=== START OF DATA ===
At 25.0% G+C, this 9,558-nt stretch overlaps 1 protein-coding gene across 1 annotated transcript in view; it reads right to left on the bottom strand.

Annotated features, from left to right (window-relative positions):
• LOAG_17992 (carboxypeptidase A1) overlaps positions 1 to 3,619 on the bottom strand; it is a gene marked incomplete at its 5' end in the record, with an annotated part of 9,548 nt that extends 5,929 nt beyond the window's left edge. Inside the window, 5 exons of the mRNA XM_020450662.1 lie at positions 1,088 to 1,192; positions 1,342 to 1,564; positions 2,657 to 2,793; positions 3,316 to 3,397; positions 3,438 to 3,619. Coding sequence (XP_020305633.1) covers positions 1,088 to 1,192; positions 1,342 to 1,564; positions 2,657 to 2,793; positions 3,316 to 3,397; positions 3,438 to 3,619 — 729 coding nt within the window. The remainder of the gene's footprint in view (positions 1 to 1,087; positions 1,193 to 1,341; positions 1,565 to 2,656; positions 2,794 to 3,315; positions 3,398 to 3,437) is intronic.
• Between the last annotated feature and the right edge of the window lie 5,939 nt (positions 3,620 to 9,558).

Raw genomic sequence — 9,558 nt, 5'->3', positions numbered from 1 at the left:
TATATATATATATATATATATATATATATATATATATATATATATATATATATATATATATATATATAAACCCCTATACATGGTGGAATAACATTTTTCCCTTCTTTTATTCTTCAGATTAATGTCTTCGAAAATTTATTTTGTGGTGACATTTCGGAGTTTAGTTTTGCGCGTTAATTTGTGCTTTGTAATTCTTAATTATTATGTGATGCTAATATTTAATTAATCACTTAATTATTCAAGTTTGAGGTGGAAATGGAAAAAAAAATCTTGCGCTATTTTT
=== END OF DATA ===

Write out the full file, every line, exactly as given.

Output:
At 25.0% G+C, this 9,558-nt stretch overlaps 1 protein-coding gene across 1 annotated transcript in view; it reads right to left on the bottom strand.

Annotated features, from left to right (window-relative positions):
• LOAG_17992 (carboxypeptidase A1) overlaps positions 1 to 3,619 on the bottom strand; it is a gene marked incomplete at its 5' end in the record, with an annotated part of 9,548 nt that extends 5,929 nt beyond the window's left edge. Inside the window, 5 exons of the mRNA XM_020450662.1 lie at positions 1,088 to 1,192; positions 1,342 to 1,564; positions 2,657 to 2,793; positions 3,316 to 3,397; positions 3,438 to 3,619. Coding sequence (XP_020305633.1) covers positions 1,088 to 1,192; positions 1,342 to 1,564; positions 2,657 to 2,793; positions 3,316 to 3,397; positions 3,438 to 3,619 — 729 coding nt within the window. The remainder of the gene's footprint in view (positions 1 to 1,087; positions 1,193 to 1,341; positions 1,565 to 2,656; positions 2,794 to 3,315; positions 3,398 to 3,437) is intronic.
• Between the last annotated feature and the right edge of the window lie 5,939 nt (positions 3,620 to 9,558).

Raw genomic sequence — 9,558 nt, 5'->3', positions numbered from 1 at the left:
TATATATATATATATATATATATATATATATATATATATATATATATATATATATATATATATATATAAACCCCTATACATGGTGGAATAACATTTTTCCCTTCTTTTATTCTTCAGATTAATGTCTTCGAAAATTTATTTTGTGGTGACATTTCGGAGTTTAGTTTTGCGCGTTAATTTGTGCTTTGTAATTCTTAATTATTATGTGATGCTAATATTTAATTAATCACTTAATTATTCAAGTTTGAGGTGGAAATGGAAAAAAAAATCTTGCGCTATTTTT